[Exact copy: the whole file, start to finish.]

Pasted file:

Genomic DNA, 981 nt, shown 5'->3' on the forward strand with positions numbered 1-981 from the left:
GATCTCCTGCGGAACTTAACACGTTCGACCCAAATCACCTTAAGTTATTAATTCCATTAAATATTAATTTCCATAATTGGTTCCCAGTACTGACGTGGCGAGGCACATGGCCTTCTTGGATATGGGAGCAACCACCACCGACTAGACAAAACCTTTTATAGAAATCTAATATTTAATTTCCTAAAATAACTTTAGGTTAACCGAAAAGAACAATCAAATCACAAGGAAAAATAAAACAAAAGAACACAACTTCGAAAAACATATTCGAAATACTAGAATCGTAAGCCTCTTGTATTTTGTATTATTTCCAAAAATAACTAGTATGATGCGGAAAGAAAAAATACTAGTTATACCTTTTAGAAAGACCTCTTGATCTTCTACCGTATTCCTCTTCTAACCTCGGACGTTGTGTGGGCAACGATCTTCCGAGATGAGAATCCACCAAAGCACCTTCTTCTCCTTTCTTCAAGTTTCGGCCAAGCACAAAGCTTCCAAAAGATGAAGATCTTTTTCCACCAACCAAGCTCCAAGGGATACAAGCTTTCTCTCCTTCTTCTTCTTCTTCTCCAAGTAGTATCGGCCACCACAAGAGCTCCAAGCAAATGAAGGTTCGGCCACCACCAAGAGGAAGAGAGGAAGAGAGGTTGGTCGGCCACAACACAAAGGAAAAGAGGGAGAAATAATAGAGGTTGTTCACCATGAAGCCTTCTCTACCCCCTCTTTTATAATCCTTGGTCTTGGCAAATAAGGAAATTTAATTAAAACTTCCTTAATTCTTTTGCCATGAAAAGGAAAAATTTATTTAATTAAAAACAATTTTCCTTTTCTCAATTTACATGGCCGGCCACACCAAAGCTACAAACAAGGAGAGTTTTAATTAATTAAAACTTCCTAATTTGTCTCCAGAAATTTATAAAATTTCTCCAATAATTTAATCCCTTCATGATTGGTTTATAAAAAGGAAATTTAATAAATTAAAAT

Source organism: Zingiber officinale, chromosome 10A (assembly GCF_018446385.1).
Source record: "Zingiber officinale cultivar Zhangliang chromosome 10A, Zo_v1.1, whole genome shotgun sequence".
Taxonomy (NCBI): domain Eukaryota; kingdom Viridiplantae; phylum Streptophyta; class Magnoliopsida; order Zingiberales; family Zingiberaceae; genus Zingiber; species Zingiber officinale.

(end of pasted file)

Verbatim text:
Genomic DNA, 981 nt, shown 5'->3' on the forward strand with positions numbered 1-981 from the left:
GATCTCCTGCGGAACTTAACACGTTCGACCCAAATCACCTTAAGTTATTAATTCCATTAAATATTAATTTCCATAATTGGTTCCCAGTACTGACGTGGCGAGGCACATGGCCTTCTTGGATATGGGAGCAACCACCACCGACTAGACAAAACCTTTTATAGAAATCTAATATTTAATTTCCTAAAATAACTTTAGGTTAACCGAAAAGAACAATCAAATCACAAGGAAAAATAAAACAAAAGAACACAACTTCGAAAAACATATTCGAAATACTAGAATCGTAAGCCTCTTGTATTTTGTATTATTTCCAAAAATAACTAGTATGATGCGGAAAGAAAAAATACTAGTTATACCTTTTAGAAAGACCTCTTGATCTTCTACCGTATTCCTCTTCTAACCTCGGACGTTGTGTGGGCAACGATCTTCCGAGATGAGAATCCACCAAAGCACCTTCTTCTCCTTTCTTCAAGTTTCGGCCAAGCACAAAGCTTCCAAAAGATGAAGATCTTTTTCCACCAACCAAGCTCCAAGGGATACAAGCTTTCTCTCCTTCTTCTTCTTCTTCTCCAAGTAGTATCGGCCACCACAAGAGCTCCAAGCAAATGAAGGTTCGGCCACCACCAAGAGGAAGAGAGGAAGAGAGGTTGGTCGGCCACAACACAAAGGAAAAGAGGGAGAAATAATAGAGGTTGTTCACCATGAAGCCTTCTCTACCCCCTCTTTTATAATCCTTGGTCTTGGCAAATAAGGAAATTTAATTAAAACTTCCTTAATTCTTTTGCCATGAAAAGGAAAAATTTATTTAATTAAAAACAATTTTCCTTTTCTCAATTTACATGGCCGGCCACACCAAAGCTACAAACAAGGAGAGTTTTAATTAATTAAAACTTCCTAATTTGTCTCCAGAAATTTATAAAATTTCTCCAATAATTTAATCCCTTCATGATTGGTTTATAAAAAGGAAATTTAATAAATTAAAAT

Source organism: Zingiber officinale, chromosome 10A (assembly GCF_018446385.1).
Source record: "Zingiber officinale cultivar Zhangliang chromosome 10A, Zo_v1.1, whole genome shotgun sequence".
Taxonomy (NCBI): domain Eukaryota; kingdom Viridiplantae; phylum Streptophyta; class Magnoliopsida; order Zingiberales; family Zingiberaceae; genus Zingiber; species Zingiber officinale.